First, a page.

Indiana Pacers – Day Off Prior to Miami Heat Game Not Wasted as Owner, Coach, and Players Give Toys to Kids

by Kent Sterling

Pacers owner Herb Simon and JAKKS Pacific CEO Stephen Berman talk to the media about the partnership that has given 175,000 toys to Hoosier children.

Pacers owner Herb Simon and JAKKS Pacific CEO Stephen Berman talk to the media about the partnership that has given 175,000 toys to Hoosier children.

Riding high with an NBA best record of 18-3 and LeBron coming to town tomorrow night, no one would blame the Indiana Pacers for taking today off to rest for their first test of the season from the team that refused them entry into the NBA Finals six months ago.

The Pacers beat the San Antonio Spurs on the road Saturday night, lost to Oklahoma City last night, got home at 2a this morning, and are playing the Miami Heat tomorrow night at home.

Today would have been a time for to relax and gather themselves for most franchises, but not the Indiana Pacers.

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Owner Herb Simon, coach Frank Vogel, and players Roy Hibbert, C.J. Watson, and Orlando Johnson decided that rest could wait as long as there were kids at Stout Air Base waiting for toys.

They weren’t just there to join Stephen Berman, President and CEO of JAKKS Pacific, the world’s largest toymaker, in giving central Indiana kids a few early Christmas presents.  They enthusiastically engaged the children and members of the Indiana National Guard as they handed out the swag.

I started attending these events because they are great places to get interviews for that week’s “Ahead of the Curve” on 1070 the Fan, but now I go because it’s fun to watch members of the Pacers organization enjoy themselves as they help the community.

Every person in the media has been around professional sports franchises who act like the community service aspect of their lives was part of a plea bargain.  They do the least amount possible for the biggest bang in media coverage, and call the event a success.  The players and coaches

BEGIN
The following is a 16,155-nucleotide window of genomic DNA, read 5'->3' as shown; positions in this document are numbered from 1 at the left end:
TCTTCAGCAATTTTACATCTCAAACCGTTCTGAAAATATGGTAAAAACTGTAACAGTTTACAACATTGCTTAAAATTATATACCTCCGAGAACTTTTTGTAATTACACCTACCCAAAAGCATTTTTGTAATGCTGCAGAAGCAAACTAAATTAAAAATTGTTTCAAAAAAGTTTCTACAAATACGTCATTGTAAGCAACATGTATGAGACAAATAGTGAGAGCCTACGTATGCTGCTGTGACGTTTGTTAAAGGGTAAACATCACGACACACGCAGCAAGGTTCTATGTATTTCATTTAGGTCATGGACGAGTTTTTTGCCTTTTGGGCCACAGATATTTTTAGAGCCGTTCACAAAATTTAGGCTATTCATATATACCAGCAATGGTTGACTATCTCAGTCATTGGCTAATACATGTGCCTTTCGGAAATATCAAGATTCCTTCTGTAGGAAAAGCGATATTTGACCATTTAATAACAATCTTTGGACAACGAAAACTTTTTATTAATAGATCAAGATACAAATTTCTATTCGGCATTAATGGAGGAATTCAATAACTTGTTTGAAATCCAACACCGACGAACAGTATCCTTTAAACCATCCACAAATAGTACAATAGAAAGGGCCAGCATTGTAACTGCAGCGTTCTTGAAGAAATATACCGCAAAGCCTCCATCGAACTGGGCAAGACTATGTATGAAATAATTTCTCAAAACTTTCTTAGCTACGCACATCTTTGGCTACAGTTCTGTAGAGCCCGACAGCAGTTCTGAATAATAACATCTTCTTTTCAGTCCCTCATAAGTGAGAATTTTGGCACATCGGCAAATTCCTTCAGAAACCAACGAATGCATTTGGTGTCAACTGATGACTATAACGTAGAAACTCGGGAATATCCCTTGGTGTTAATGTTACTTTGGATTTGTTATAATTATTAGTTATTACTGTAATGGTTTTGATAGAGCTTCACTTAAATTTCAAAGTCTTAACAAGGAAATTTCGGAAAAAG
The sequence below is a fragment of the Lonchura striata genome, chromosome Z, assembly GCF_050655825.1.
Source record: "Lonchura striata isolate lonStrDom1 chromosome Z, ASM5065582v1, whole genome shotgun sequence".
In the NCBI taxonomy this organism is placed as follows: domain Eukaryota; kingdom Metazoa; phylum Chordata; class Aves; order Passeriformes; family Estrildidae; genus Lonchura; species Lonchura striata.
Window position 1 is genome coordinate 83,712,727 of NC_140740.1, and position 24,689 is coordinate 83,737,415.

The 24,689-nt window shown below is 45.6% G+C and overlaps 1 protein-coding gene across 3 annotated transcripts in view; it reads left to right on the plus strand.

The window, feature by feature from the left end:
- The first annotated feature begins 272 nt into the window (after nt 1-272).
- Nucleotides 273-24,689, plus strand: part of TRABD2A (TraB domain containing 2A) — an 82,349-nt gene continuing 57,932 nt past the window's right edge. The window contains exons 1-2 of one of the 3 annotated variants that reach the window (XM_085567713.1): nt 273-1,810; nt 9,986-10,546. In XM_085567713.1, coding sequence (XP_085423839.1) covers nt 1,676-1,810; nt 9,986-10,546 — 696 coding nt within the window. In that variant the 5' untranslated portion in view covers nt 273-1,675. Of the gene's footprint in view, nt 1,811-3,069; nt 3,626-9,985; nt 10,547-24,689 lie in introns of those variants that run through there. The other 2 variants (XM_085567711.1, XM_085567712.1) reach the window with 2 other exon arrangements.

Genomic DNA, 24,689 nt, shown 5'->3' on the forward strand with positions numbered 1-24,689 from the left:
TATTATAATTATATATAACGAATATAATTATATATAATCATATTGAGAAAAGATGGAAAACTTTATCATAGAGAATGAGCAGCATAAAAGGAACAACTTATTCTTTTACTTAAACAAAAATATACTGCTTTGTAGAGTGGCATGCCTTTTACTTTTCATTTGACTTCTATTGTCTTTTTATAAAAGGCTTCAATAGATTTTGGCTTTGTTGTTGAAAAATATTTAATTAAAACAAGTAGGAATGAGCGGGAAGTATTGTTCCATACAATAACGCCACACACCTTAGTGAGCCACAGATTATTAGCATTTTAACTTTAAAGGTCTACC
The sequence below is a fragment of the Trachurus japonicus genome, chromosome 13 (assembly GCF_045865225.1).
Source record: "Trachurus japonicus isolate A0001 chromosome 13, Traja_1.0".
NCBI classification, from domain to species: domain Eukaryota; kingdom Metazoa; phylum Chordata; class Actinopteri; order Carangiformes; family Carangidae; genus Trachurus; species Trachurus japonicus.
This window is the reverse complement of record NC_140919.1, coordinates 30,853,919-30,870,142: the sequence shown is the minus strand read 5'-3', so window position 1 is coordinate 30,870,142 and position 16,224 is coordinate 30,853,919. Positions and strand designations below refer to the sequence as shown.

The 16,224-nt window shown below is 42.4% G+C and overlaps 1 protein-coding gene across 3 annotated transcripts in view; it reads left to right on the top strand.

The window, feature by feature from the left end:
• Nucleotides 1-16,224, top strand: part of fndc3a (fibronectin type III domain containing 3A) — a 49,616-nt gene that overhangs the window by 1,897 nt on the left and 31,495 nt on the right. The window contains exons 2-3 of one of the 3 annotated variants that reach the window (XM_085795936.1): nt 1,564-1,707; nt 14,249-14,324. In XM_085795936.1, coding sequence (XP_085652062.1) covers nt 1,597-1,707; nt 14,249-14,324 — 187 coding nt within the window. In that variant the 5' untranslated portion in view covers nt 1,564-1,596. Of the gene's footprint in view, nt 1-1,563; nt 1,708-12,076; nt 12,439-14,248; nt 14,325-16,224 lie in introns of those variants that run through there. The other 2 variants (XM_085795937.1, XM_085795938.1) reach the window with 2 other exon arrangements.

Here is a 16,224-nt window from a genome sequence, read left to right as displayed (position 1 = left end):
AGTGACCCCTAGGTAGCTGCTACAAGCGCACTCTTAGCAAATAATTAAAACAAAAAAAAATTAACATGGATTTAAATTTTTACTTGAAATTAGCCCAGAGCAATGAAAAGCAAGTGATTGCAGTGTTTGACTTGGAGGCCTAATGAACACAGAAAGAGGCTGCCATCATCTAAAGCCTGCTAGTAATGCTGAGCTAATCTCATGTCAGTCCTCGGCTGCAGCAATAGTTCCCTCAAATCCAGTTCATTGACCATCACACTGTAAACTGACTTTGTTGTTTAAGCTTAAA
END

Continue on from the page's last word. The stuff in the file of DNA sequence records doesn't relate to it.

(from left to right) Pacers C.J. Watson, Roy Hibbert, Boomer, and Orlando Johnson pose for pictures after handing out toys to kids, and loading a truck with more.

(from left to right) Pacers C.J. Watson, Roy Hibbert, Boomer, and Orlando Johnson pose for pictures after handing out toys to kids, and loading a truck with more.

sleepwalk through meeting the people they are helping, and then get back to their lives as quickly as possible.

They look at their watches, text friends, and appear entirely disinterested during these events.

The Pacers are the rare exception.  Either they are thrilled to help, or do a hell of a job pretending to.

People with a high profile can either use their celebrity for good or nefarious pursuits, and the Pacers choose to do so much good that it has become an intrinsic part of their culture.

I like being around that kind of energy, so I drove out to Stout despite having no use for any audio that preceded tomorrow’s big game.  The Pacers appear genuine in their desire to do the right thing for people in need, and I want to continue to see if the Pacers can meet my standards for sincerity in being community partners.

If there’s anything I loathe, it’s a charlatan.  Outing them is my greatest joy.  Going out to charitable events to gather audio and video is one thing, but what I really enjoy is ferreting out the nonsense from the real deal.  If the Pacers were playing Indy for fools and trying to build goodwill purely for business purposes, I would happily write that.

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That comes from my cynical side.  With every event, the Pacers shove that cynicism deeper into the recesses of my character.  For that, I’m grateful to them.

Herb Simon agreed to talk for a few minutes, and because he is one of the most effective owners in pro sports I was happy to get his thoughts on giving back, the Pacers play, and the patience that was needed to rebuild his franchise.  Simon would serve Jerry Jones, Dan Snyder, and James Dolan well as a role model because he is very aware of what he doesn’t know, and hires those who do.

By the way, I’m quite aware that I might sound like a softballing sycophant in talking to Simon.  The thanks at the end is a little much, but my sentiments were honest, so I’m not ashamed of them.  He’s a good man who does good things.  He sets the standard for the culture of a team that figured out what it did wrong in the not so distant past and invested a lot of time, energy, and cash in rebuilding it the right way.

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